# Queue for Competitive Programming

## Introduction

Coders who enjoy a fast-paced, competitive setting can demonstrate their problem-solving skills in competitive programming, an exciting arena. In order to effectively traverse the complexities of algorithmic problems, one needs to make use of the capabilities of multiple data structures, with the simple queue standing tall among them. A basic data structure that adheres to the First-In-First-Out (FIFO) principle is a queue. Imagine it as a queue of people waiting to receive a service; the first person in line gets served first. Queues are very useful in competitive programming because they are straightforward, simple to implement, and effective in a wide range of scenarios.

### Breadth-First Search (BFS)

In competitive programming, one of the most common uses of queues is in the context of graph algorithms, specifically in Breadth-First Search (BFS). BFS examines a graph level by level, and it does so elegantly with the help of a queue. A sample of C code that illustrates how BFS is implemented with a queue is provided below:

Code

Output:

Code Explanation

Input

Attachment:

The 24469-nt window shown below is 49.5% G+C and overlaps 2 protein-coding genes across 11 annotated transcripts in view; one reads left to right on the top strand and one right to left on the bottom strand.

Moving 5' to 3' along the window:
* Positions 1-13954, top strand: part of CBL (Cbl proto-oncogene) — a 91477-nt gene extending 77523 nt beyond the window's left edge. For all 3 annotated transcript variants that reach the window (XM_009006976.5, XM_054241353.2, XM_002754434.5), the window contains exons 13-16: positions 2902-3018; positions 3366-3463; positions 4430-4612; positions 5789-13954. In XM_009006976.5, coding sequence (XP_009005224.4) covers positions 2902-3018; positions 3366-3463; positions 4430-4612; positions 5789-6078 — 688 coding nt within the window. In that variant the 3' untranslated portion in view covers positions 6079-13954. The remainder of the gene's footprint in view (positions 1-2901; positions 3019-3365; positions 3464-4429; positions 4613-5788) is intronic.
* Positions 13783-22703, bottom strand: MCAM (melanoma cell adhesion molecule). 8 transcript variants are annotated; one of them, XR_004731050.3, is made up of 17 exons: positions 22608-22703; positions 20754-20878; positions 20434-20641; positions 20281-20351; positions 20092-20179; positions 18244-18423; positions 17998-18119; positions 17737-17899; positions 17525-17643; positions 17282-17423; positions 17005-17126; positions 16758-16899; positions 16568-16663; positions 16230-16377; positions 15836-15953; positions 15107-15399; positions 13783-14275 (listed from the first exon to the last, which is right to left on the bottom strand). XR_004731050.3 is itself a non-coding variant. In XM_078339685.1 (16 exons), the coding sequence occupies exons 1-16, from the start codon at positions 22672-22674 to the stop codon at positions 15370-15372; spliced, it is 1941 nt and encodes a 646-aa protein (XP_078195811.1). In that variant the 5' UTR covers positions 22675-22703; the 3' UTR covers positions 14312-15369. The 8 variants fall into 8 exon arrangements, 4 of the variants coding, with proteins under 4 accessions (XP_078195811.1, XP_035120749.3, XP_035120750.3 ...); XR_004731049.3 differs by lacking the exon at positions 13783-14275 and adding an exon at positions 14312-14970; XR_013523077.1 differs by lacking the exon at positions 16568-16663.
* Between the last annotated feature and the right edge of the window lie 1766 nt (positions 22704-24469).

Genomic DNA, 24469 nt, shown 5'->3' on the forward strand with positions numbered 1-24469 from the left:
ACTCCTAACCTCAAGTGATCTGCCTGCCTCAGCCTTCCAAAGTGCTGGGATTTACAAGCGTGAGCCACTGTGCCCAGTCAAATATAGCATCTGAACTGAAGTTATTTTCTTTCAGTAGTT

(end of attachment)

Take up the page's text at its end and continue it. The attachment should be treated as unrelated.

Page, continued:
• The number of nodes and edges in the graph is entered into the program.
• After that, assuming an undirected graph, it accepts input for each edge.

BFS Function

• The BFS traversal is executed by the bfs function, commencing at a specified node.
• During traversal, it enqueues and dequeues nodes using a queue (queue).
• To prevent revisiting, the visited array maintains track of the nodes that have been visited.

Main Function

• Based on user input, the main function initializes the graph.
• The user is prompted to enter the BFS startup node.
• Lastly, it prints the BFS traversal beginning at the designated node after invoking the bfs function.

### Simulation Problems

Task scheduling and event processing are two examples of real-world scenarios that are frequently simulated in competitive programming. Because they are naturally intuitive, queues work well in these kinds of simulations. Take a look at this little bit of C code for a basic task-scheduling simulation:

Code

Output:

Code Explanation

• To represent each task, the code defines a structure called struct Task.
• Task identifier (id) and duration (the amount of time needed to finish the task) are the two components of every task.